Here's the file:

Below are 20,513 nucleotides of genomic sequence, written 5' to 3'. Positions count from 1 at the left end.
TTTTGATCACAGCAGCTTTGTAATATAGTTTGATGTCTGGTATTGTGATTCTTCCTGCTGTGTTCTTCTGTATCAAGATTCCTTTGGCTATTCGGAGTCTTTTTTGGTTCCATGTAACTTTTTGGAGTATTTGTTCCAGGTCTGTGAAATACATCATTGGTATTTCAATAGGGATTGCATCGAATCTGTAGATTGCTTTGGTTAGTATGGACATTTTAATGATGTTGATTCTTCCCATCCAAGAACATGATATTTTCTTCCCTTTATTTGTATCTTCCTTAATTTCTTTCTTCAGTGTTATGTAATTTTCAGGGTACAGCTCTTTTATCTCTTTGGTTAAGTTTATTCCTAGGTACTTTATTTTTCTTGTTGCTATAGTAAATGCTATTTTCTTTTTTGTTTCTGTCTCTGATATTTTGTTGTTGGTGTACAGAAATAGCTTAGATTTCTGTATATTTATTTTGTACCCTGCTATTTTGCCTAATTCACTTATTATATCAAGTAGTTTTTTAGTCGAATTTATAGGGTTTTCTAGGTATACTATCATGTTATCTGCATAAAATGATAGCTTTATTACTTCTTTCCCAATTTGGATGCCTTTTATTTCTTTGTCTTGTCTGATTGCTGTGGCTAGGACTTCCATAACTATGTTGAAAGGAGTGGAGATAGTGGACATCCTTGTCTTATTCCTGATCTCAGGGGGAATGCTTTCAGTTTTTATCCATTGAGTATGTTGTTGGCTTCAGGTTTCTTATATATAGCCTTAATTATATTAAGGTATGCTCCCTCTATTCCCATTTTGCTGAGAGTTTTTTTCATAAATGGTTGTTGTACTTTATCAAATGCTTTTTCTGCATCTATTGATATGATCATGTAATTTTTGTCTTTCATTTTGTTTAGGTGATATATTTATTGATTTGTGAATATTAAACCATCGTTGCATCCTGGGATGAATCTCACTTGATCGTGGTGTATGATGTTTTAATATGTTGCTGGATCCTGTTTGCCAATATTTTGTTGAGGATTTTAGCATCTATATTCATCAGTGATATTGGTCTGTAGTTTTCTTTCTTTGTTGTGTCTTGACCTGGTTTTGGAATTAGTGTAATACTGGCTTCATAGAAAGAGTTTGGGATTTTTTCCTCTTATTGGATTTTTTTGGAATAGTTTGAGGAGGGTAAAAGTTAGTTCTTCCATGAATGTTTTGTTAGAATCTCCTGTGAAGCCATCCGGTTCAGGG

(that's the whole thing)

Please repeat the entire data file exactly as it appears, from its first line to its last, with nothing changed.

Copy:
Below are 20,513 nucleotides of genomic sequence, written 5' to 3'. Positions count from 1 at the left end.
TTTTGATCACAGCAGCTTTGTAATATAGTTTGATGTCTGGTATTGTGATTCTTCCTGCTGTGTTCTTCTGTATCAAGATTCCTTTGGCTATTCGGAGTCTTTTTTGGTTCCATGTAACTTTTTGGAGTATTTGTTCCAGGTCTGTGAAATACATCATTGGTATTTCAATAGGGATTGCATCGAATCTGTAGATTGCTTTGGTTAGTATGGACATTTTAATGATGTTGATTCTTCCCATCCAAGAACATGATATTTTCTTCCCTTTATTTGTATCTTCCTTAATTTCTTTCTTCAGTGTTATGTAATTTTCAGGGTACAGCTCTTTTATCTCTTTGGTTAAGTTTATTCCTAGGTACTTTATTTTTCTTGTTGCTATAGTAAATGCTATTTTCTTTTTTGTTTCTGTCTCTGATATTTTGTTGTTGGTGTACAGAAATAGCTTAGATTTCTGTATATTTATTTTGTACCCTGCTATTTTGCCTAATTCACTTATTATATCAAGTAGTTTTTTAGTCGAATTTATAGGGTTTTCTAGGTATACTATCATGTTATCTGCATAAAATGATAGCTTTATTACTTCTTTCCCAATTTGGATGCCTTTTATTTCTTTGTCTTGTCTGATTGCTGTGGCTAGGACTTCCATAACTATGTTGAAAGGAGTGGAGATAGTGGACATCCTTGTCTTATTCCTGATCTCAGGGGGAATGCTTTCAGTTTTTATCCATTGAGTATGTTGTTGGCTTCAGGTTTCTTATATATAGCCTTAATTATATTAAGGTATGCTCCCTCTATTCCCATTTTGCTGAGAGTTTTTTTCATAAATGGTTGTTGTACTTTATCAAATGCTTTTTCTGCATCTATTGATATGATCATGTAATTTTTGTCTTTCATTTTGTTTAGGTGATATATTTATTGATTTGTGAATATTAAACCATCGTTGCATCCTGGGATGAATCTCACTTGATCGTGGTGTATGATGTTTTAATATGTTGCTGGATCCTGTTTGCCAATATTTTGTTGAGGATTTTAGCATCTATATTCATCAGTGATATTGGTCTGTAGTTTTCTTTCTTTGTTGTGTCTTGACCTGGTTTTGGAATTAGTGTAATACTGGCTTCATAGAAAGAGTTTGGGATTTTTTCCTCTTATTGGATTTTTTTGGAATAGTTTGAGGAGGGTAAAAGTTAGTTCTTCCATGAATGTTTTGTTAGAATCTCCTGTGAAGCCATCCGGTTCAGGG